A Hard Truth For the Boss: Your B Players Could Be A's if You Were Better at Your Job
In 1999 Peter Drucker wrote an essay for the Harvard Business Review titled “Managing Oneself.” We use it with almost all our clients, regardless of engagement. In 'John Wooden' speak it is at the base of our Pyramid of Success. Drucker asks a series of questions of the reader related to feedback analysis such as: "What are my strengths and values? Where do I belong? How do I work? What can I contribute?" One would expect that the motivated worker would be compelled to implement what they have learned and share with others their answer. Drucker’s logical explanation is sound, well written, and his authority as a leading thinker is beyond reproach. So why doesn't it work? Because it doesn't feel good, and it might not be safe…
Drucker’s logical argument sits right in your teammate’s brain and waits. it waits for an emotion to kick it into gear. This emotion accounts for up to 60% of the missing engagement reserves that plague our workplace today. Managers are responsible for creating the secret sauce, for having insight into what makes their people tick, and then making it safe for the worker to implement Drucker’s insights to strive and reach.
In looking to study this on a first hand basis and because we have the right age children we have volunteered as a youth sport coach for over 250 hours this year. In both recreational and....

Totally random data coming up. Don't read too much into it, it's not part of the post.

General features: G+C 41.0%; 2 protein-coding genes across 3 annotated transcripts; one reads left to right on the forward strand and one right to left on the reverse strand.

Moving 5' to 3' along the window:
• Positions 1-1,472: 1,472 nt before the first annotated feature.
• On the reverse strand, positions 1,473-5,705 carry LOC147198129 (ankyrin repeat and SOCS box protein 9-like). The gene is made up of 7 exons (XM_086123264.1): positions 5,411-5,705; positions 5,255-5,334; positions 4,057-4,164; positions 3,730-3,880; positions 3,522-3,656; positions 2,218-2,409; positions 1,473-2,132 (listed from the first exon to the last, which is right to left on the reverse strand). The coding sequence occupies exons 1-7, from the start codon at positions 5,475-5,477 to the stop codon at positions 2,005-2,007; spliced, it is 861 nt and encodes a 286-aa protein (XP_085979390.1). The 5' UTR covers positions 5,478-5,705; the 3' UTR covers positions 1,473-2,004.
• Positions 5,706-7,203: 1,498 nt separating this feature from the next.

select team environments we have observed the massive range of engagement levels based upon the child’s connection to its team and its coaches. 'A' players can perform at a C level in the wrong environment, C players can improve to a B level with the right teaching and if they are in a "safe failing" team setting. What we can learn from 10 year olds is that they are socially aware and they engage and disengage quickly. Add the right leader and they shine up, add the wrong one and they fall to pieces.
Which brings us back to the challenge for the manager when they sit down to do performance reviews. It is easy to give that person a C player label and disparage their commitment to the team, when in fact that is the very moment the boss needs a quick look in a “non-skinny” mirror. It is easy to say we need more A players around here, and of course we have the ghost of Steve Jobs espousing “My A Players stole your B Players lunch money yesterday and there is nothing you can do about it.”
But there is something you can do about it, you can strive to get better at making it safe for your team members to share their answers to Drucker’s questions. With the right mindset, you will seek out opportunities to help your team trust each other and pick each other up after mistakes. You will serve the team, and the more you serve the team, the higher their engagement levels will reach. It is a long hard look in the mirror when your team is full of C’s and B’s, and yet we encourage you to invest in your team as a teacher, coach, manager, and leader. You can get better and so can they.
Read our post on Extrinsic vs. Intrinsic Motivation and Leadership
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Drew Sanders Blog
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